Electricity and Magnetism for Engineers; Electric and Magnetic Circuits

Electricity and Magnetism for Engineers; Electric and Magnetic Circuits

By (author) 

List price: US$23.98

Currently unavailable

Add to wishlist

AbeBooks may have this title (opens in new window).

Try AbeBooks

Description

This historic book may have numerous typos and missing text. Purchasers can download a free scanned copy of the original book (without typos) from the publisher. Not indexed. Not illustrated. 1918 edition. Excerpt: ...the flux density B as ordinates and the distance x as abscissas, (c) What is the relation between the area of this curve and this total flux? Answer.--(a) 3.18 X 106 lines, (c) The flux per pole is equal to this area multiplied by the length of the armature, which in this case is 8 inches. 88. Magnetomotive Force and Magnetic Reluctance.--The magnetic fields in most electric machinery and apparatus are due directly to electric currents.2 The relation between the magnetic l Such a "sinusoidal" distribution of flux is seldom actually realized in practice, but is often closely approximated, particularly in alternatingcurrent machines. s The magnetic fields of so-called permanent magnets will be considered in detail later; Article 104. flux produced by an electric current and the intensity of this current is, therefore, one of fundamental importance. The relation in question is of the same general form as that between an electromotive force and the current which it produces. Consider, for example, the magnetic field due solely to a current i in a single coil of N turns. The space in which the magnetic field exists may be thought of as divided into a number of closed rings, such as the ring M in Fig. 49, each ring being of such a shape that its walls are tangent at each point to the line of force through that point. Such rings will not in general be of a simple shape, and the cross-section of any particular ring at various points along its axis will not in general be the same. Since the walls of such a ring as that described are tangent at each point to the line of force through that point, no line of force can enter or leave it through its walls. Therefore every line of force inside such a volume must be a closed loop intersecting every...show more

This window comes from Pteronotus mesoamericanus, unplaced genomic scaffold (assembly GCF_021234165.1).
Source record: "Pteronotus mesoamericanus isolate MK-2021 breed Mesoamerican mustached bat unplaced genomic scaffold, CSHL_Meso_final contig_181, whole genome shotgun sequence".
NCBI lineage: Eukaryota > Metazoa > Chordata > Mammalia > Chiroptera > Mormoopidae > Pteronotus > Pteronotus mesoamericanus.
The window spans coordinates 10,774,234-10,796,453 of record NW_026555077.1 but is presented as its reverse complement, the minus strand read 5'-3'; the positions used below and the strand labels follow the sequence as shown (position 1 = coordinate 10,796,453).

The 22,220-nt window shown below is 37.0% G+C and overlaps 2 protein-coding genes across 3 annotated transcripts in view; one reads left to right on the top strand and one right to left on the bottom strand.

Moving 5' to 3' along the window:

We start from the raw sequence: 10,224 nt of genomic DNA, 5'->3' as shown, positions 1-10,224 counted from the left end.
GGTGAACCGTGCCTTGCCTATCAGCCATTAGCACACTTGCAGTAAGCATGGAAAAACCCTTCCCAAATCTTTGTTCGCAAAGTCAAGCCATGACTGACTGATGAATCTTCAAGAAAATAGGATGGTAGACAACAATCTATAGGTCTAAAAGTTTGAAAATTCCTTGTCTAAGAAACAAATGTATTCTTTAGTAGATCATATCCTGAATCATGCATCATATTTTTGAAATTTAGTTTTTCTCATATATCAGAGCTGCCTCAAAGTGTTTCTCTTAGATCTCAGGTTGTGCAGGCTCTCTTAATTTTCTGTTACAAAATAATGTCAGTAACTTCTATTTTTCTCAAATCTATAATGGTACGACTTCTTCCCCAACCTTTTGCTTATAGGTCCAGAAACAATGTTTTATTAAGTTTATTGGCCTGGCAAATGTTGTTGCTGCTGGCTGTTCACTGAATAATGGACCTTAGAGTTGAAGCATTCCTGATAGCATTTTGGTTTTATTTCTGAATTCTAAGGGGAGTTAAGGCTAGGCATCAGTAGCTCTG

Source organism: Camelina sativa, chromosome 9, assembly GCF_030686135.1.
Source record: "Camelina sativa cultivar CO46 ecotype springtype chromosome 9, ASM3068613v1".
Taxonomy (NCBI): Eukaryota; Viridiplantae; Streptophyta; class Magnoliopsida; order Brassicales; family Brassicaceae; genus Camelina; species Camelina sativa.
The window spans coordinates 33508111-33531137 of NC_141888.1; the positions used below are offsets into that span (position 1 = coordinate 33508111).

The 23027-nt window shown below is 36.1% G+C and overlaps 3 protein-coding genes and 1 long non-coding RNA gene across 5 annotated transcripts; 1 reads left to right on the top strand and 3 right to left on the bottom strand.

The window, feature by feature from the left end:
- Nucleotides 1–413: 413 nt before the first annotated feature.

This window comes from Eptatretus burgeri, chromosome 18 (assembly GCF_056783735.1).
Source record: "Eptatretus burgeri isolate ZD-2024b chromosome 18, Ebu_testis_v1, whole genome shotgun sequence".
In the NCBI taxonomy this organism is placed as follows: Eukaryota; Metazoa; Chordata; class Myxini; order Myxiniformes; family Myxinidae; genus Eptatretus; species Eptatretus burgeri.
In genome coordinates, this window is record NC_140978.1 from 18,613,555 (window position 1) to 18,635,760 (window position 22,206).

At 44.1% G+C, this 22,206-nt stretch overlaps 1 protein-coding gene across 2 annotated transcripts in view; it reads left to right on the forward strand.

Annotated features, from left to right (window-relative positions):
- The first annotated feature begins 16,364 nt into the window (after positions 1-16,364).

Product details

  • Paperback | 124 pages
  • 188.98 x 246.13 x 6.6mm | 235.87g
  • Rarebooksclub.com
  • Miami Fl, United States
  • English
  • black & white illustrations
  • 1236602684
  • 9781236602688